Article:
“I believe in America.” The famous opening line of The Godfather represents my feelings as well. I’m very patriotic. Every year I enthusiastically celebrate the 4th of July and every year I get a little misty eyed thinking about how generations of immigrants have made America their home, hoping to create a better life for themselves and their children. I include my family in that category of those striving to live the American dream.
I am half-Japanese and half-Mexican. After the Mexican revolution, my father’s father came to the U.S. and worked on the railroads raising a family of about 14 kids (I say “about” because seriously that’s a lot of kids, I would have to confer with my cousins to make sure I got that number right), one of which was my dad. While my grandfather was working the lines, my father and his siblings worked in the fields picking produce to earn extra money for the household.
During WWII, my older uncles enlisted in the U.S. army and fought for their country in Europe as paratroopers and infantry men. My father was too young and stayed state side but apparently got into a lot of teenage shenanigans. So when his brothers returned from the war, they convinced my grandmother that a little army discipline and structure was exactly what he needed. One of his posts was Reconstruction Japan.
While stationed in Japan he met my mother. Although (or maybe because) she didn’t speak much English, she fell in love with his eyes and as my mother would later say, “When you’re an 18-year-old girl, that’s all you need.” To the horror of her traditional parents and against their wishes, they married. Not only was she marrying an American GI, but a brown skinned American.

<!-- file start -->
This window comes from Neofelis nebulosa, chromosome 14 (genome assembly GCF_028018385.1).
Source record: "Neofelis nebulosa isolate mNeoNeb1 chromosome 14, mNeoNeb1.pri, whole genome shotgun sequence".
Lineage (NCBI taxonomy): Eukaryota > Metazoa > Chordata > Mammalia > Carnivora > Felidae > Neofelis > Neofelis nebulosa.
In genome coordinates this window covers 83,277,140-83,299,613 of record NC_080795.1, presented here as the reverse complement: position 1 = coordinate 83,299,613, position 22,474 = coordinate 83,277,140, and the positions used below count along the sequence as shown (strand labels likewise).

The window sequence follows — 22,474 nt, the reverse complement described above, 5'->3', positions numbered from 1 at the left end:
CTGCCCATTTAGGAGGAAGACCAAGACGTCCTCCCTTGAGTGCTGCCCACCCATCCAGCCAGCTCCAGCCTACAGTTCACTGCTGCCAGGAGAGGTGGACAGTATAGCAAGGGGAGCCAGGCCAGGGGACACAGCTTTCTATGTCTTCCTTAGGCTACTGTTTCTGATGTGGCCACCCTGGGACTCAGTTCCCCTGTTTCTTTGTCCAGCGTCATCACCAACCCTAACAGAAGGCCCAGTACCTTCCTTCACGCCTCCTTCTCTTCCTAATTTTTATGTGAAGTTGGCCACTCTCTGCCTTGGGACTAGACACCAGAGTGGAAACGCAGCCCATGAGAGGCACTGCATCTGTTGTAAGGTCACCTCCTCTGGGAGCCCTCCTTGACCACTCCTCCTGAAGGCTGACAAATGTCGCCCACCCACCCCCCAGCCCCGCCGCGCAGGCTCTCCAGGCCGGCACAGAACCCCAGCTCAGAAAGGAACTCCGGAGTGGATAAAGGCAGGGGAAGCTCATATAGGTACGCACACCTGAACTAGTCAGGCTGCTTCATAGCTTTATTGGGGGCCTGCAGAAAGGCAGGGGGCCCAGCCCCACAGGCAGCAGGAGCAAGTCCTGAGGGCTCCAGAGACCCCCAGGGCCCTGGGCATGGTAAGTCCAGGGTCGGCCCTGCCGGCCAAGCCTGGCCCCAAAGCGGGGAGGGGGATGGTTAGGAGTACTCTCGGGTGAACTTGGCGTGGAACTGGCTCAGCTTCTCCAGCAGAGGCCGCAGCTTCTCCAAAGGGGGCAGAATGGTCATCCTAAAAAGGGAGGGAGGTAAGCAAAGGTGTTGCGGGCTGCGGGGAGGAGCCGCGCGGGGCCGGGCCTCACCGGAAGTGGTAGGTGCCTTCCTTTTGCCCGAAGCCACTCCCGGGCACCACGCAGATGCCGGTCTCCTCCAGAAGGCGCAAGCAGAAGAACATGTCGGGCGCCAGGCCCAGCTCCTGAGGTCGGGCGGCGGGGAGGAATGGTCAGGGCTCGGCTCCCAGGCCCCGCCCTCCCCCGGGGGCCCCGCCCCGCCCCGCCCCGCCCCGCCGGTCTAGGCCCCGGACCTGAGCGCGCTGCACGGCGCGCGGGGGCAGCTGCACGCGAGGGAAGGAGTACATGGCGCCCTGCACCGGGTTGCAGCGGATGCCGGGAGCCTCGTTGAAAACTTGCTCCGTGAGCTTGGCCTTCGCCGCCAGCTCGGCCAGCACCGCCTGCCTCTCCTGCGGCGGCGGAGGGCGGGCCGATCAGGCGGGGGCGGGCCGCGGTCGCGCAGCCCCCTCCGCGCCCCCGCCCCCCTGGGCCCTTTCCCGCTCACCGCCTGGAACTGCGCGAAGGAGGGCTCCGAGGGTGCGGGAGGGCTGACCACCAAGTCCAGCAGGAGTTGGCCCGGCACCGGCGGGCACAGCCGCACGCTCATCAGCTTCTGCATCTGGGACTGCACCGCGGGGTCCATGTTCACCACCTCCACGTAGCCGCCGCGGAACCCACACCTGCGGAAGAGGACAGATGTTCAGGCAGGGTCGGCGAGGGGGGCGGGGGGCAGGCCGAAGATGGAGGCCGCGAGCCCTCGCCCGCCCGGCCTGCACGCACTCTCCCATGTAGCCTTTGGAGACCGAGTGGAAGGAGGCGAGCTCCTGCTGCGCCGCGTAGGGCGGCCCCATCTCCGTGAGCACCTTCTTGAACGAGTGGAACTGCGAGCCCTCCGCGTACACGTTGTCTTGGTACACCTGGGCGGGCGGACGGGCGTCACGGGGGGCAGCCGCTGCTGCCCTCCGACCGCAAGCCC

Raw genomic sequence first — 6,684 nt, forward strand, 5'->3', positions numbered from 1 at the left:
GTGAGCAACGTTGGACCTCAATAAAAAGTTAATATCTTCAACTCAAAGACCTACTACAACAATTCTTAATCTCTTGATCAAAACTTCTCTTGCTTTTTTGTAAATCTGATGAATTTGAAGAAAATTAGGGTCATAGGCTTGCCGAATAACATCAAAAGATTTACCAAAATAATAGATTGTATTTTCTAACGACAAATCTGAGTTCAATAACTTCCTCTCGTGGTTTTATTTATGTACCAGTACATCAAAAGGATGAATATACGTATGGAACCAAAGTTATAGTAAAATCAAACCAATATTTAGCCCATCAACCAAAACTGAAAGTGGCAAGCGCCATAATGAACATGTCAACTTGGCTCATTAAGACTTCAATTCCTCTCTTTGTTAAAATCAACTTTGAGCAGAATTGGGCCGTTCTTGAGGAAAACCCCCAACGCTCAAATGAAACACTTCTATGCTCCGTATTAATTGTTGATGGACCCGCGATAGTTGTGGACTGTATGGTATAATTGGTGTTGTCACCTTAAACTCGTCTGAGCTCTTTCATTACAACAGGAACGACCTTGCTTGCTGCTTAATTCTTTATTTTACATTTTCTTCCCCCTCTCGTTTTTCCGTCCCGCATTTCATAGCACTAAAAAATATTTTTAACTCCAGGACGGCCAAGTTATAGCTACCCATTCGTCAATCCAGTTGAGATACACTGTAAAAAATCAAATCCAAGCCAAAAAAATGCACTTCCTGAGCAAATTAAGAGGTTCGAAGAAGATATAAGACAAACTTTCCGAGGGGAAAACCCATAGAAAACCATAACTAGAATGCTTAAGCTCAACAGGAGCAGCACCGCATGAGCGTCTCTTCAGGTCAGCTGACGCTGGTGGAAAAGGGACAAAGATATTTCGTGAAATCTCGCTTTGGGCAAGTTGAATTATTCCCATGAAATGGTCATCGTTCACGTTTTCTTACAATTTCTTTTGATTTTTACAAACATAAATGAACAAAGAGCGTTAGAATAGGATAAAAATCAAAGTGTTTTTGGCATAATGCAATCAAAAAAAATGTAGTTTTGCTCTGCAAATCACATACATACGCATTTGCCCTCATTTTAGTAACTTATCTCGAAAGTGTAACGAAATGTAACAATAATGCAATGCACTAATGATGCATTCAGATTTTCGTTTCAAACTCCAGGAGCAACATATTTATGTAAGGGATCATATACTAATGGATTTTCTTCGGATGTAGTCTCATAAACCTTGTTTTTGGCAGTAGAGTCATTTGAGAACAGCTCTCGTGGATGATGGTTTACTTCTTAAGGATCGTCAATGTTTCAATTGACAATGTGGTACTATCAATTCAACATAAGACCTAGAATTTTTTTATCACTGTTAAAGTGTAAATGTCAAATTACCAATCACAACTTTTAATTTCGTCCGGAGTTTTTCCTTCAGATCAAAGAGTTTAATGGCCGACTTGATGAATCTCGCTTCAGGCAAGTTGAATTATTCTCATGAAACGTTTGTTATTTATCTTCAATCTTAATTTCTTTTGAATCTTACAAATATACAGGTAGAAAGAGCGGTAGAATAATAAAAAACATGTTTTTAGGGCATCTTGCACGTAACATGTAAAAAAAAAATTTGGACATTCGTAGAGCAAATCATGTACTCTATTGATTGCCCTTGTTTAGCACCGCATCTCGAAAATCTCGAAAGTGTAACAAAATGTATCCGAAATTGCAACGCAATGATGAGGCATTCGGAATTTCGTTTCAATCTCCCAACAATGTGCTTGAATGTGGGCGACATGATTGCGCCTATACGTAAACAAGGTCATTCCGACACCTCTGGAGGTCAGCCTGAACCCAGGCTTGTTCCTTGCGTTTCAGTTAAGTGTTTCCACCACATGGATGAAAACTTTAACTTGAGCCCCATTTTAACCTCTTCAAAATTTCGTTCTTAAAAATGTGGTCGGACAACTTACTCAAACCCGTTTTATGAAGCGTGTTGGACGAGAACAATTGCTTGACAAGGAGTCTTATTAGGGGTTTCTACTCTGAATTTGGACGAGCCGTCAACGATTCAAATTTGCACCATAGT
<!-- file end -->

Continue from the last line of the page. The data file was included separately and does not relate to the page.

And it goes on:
As many immigrants do, with just the few belongings that could fit in her suitcase and little knowledge of the culture and language, she left the country of her birth and came to America to make a new life. Here they started a family including my brother and sister and me.
My wife’s story is similar, except that her family tree has roots in Ireland and Italy. Her mother’s family is of Sicilian decent living in Chicago. (You know what that means.) Her father’s family was Irish although he grew up in Wales. His father and eldest brother died during WWII, on their way home from a tour of duty in Europe. After being sent to a war orphanage in London, he ran away, worked on a transcontinental steamer, jumped ship in New York, and eventually worked his way to Chicago where he met his future wife and grandmother to my son.
Making my son ¼ Irish, ¼ Italian, ¼ Japanese, and ¼ Mexican. We call him our melting pot baby. While eating at an Italian restaurant, I’ll tell my son, “This is the food of your people.” Or while driving through more rural parts of California, sometimes we’ll see field workers and I’ll point them out to remind my son that his grandfather started out as a day laborer. And that he is the beneficiary of the courage of his ancestors to leave their families and homes to chase their dream of better opportunities for themselves and their children and their children’s children in the country that’s famous for taking in the huddled masses and making them her own.
Happy Independence Day.
originally posted 7/2/12